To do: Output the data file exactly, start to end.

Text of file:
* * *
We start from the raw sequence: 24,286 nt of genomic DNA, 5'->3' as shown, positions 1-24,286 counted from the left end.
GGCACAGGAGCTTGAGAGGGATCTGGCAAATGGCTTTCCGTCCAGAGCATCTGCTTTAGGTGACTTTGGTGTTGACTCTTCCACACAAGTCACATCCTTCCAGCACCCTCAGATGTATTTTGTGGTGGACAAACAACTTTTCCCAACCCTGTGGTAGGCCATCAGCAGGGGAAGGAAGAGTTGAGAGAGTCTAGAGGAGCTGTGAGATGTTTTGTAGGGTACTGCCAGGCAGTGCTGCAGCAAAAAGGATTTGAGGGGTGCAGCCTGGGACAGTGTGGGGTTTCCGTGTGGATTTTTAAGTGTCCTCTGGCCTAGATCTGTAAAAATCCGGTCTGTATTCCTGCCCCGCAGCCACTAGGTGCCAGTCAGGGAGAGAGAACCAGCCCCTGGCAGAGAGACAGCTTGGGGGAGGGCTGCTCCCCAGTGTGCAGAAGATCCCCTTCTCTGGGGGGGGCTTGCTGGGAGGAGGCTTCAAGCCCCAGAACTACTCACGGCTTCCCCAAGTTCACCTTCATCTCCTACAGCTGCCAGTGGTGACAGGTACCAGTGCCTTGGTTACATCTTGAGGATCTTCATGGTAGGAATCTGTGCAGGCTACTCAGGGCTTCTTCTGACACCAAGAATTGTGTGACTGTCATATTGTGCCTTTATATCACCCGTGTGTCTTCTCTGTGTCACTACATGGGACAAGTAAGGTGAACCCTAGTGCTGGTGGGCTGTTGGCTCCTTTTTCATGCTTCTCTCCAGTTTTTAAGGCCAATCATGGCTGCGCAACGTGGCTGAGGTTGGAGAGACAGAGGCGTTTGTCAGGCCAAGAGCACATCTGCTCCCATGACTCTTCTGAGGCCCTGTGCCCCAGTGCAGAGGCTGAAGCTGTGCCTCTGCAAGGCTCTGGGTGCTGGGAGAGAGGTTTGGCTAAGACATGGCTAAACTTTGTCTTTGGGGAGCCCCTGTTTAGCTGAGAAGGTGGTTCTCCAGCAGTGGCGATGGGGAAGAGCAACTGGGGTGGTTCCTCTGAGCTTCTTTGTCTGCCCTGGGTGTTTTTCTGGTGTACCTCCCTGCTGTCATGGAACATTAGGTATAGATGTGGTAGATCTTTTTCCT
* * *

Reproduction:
We start from the raw sequence: 24,286 nt of genomic DNA, 5'->3' as shown, positions 1-24,286 counted from the left end.
GGCACAGGAGCTTGAGAGGGATCTGGCAAATGGCTTTCCGTCCAGAGCATCTGCTTTAGGTGACTTTGGTGTTGACTCTTCCACACAAGTCACATCCTTCCAGCACCCTCAGATGTATTTTGTGGTGGACAAACAACTTTTCCCAACCCTGTGGTAGGCCATCAGCAGGGGAAGGAAGAGTTGAGAGAGTCTAGAGGAGCTGTGAGATGTTTTGTAGGGTACTGCCAGGCAGTGCTGCAGCAAAAAGGATTTGAGGGGTGCAGCCTGGGACAGTGTGGGGTTTCCGTGTGGATTTTTAAGTGTCCTCTGGCCTAGATCTGTAAAAATCCGGTCTGTATTCCTGCCCCGCAGCCACTAGGTGCCAGTCAGGGAGAGAGAACCAGCCCCTGGCAGAGAGACAGCTTGGGGGAGGGCTGCTCCCCAGTGTGCAGAAGATCCCCTTCTCTGGGGGGGGCTTGCTGGGAGGAGGCTTCAAGCCCCAGAACTACTCACGGCTTCCCCAAGTTCACCTTCATCTCCTACAGCTGCCAGTGGTGACAGGTACCAGTGCCTTGGTTACATCTTGAGGATCTTCATGGTAGGAATCTGTGCAGGCTACTCAGGGCTTCTTCTGACACCAAGAATTGTGTGACTGTCATATTGTGCCTTTATATCACCCGTGTGTCTTCTCTGTGTCACTACATGGGACAAGTAAGGTGAACCCTAGTGCTGGTGGGCTGTTGGCTCCTTTTTCATGCTTCTCTCCAGTTTTTAAGGCCAATCATGGCTGCGCAACGTGGCTGAGGTTGGAGAGACAGAGGCGTTTGTCAGGCCAAGAGCACATCTGCTCCCATGACTCTTCTGAGGCCCTGTGCCCCAGTGCAGAGGCTGAAGCTGTGCCTCTGCAAGGCTCTGGGTGCTGGGAGAGAGGTTTGGCTAAGACATGGCTAAACTTTGTCTTTGGGGAGCCCCTGTTTAGCTGAGAAGGTGGTTCTCCAGCAGTGGCGATGGGGAAGAGCAACTGGGGTGGTTCCTCTGAGCTTCTTTGTCTGCCCTGGGTGTTTTTCTGGTGTACCTCCCTGCTGTCATGGAACATTAGGTATAGATGTGGTAGATCTTTTTCCT